Refresh on Windows does a bunch of different things depending on the application. If you're talking about the file manager — reloading/refreshing is needed in some cases (and does the same thing as in Windows), but not that often.
Most modern desktop environments on *nix make use of either the inotify facility, or, for older ones, the File Alteration Monitor daemon
famd. You fire the appropriate system calls or connect to the
famd, give them a list of directories or files to watch, and you get you an asynchronous message when they change. For directories, you can get separate messages for when contents are added, deleted, changed, etc. Using this, a file manager can automatically refresh its view of a folder when the folder changes, and it's very easy to implement.
Think of it as a bot that hits F5 for you when it's needed.
You can see this in action yourself! Open your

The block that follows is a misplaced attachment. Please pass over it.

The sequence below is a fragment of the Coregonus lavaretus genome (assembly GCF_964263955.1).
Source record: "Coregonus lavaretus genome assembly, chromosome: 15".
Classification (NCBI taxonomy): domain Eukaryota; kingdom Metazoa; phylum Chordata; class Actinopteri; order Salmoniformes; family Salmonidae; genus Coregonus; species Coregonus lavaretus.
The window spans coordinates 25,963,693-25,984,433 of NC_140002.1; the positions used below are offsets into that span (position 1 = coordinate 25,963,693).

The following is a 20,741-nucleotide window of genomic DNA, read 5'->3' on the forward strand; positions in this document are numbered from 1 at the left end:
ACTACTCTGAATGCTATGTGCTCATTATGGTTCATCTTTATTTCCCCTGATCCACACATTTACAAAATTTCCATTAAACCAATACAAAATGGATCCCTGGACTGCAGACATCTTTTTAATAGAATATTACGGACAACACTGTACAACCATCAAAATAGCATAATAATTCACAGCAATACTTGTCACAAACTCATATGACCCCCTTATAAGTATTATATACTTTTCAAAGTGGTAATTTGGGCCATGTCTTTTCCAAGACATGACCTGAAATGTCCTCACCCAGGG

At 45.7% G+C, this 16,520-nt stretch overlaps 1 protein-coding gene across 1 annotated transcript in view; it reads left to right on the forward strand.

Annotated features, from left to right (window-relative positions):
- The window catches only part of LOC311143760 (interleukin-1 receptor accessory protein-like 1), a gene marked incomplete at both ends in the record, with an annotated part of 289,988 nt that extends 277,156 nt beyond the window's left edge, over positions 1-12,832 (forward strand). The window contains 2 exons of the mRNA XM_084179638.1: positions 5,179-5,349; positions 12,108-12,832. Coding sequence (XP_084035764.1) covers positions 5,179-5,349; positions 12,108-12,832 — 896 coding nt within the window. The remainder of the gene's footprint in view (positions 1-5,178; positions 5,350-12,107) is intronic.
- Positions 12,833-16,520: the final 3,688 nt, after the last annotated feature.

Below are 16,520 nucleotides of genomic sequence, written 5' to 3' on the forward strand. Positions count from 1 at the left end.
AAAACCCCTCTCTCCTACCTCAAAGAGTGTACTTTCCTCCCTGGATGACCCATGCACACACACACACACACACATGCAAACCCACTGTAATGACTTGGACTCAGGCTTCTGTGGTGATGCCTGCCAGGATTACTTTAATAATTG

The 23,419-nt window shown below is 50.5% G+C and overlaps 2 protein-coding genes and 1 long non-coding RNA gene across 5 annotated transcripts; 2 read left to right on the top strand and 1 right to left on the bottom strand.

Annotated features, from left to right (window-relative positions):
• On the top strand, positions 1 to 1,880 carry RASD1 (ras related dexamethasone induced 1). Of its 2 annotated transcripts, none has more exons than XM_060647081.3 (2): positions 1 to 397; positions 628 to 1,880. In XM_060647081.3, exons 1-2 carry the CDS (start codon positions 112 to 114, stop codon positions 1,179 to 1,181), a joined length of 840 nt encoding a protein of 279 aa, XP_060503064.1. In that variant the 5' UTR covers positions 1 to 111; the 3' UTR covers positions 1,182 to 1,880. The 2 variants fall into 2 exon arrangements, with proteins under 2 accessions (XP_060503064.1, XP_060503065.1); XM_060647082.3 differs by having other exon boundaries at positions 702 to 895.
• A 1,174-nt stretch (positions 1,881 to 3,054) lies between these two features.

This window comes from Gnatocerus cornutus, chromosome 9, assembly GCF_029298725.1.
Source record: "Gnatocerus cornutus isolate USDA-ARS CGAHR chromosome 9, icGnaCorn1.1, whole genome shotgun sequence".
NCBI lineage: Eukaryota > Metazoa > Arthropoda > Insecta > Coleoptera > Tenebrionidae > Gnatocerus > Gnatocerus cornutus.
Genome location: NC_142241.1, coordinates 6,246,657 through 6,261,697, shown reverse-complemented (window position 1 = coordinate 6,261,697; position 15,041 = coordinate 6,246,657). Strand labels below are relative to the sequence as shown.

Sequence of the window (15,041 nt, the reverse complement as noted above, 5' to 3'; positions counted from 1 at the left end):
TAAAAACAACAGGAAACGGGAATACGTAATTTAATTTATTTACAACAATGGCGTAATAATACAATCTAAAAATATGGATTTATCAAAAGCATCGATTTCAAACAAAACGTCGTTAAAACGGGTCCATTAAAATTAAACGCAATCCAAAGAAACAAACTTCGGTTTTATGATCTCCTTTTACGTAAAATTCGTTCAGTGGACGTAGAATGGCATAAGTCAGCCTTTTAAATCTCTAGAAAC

Downloads folder in a file manager, then download a file with your web browser. The file manager will show the file automagically. If it's a big file (or a slow connection), you might even see the
filename.part temporary file appearing, then increasing in size, then getting renamed into the final
Modern file selection dialogue boxes do the same: if you go to ‘Open…’ and move a file into the directory the dialogue box is showing, that file will appear there immediately (not when you hit refresh).
Refreshing/reloading is still needed in a number of cases:
- If for some reason, you're running neither a modern kernel nor
famd (e.g. old installation, embedded machine).
- If your files/entities are accessible over a medium
famd don't support because it's not a locally accessible ‘directory’, e.g. the GNOME VFS using
sftp or the KDE
- If they're not files at all. For instance, web pages or documents being viewed. But: many viewers will watch their open files for changes and will automatically reload them. This is handy in development where you have a lot of edit-save-‘compile’-view cycles — the venerable
xdvi did this for LaTeX typesetting. The KDE document reader
okular does it too.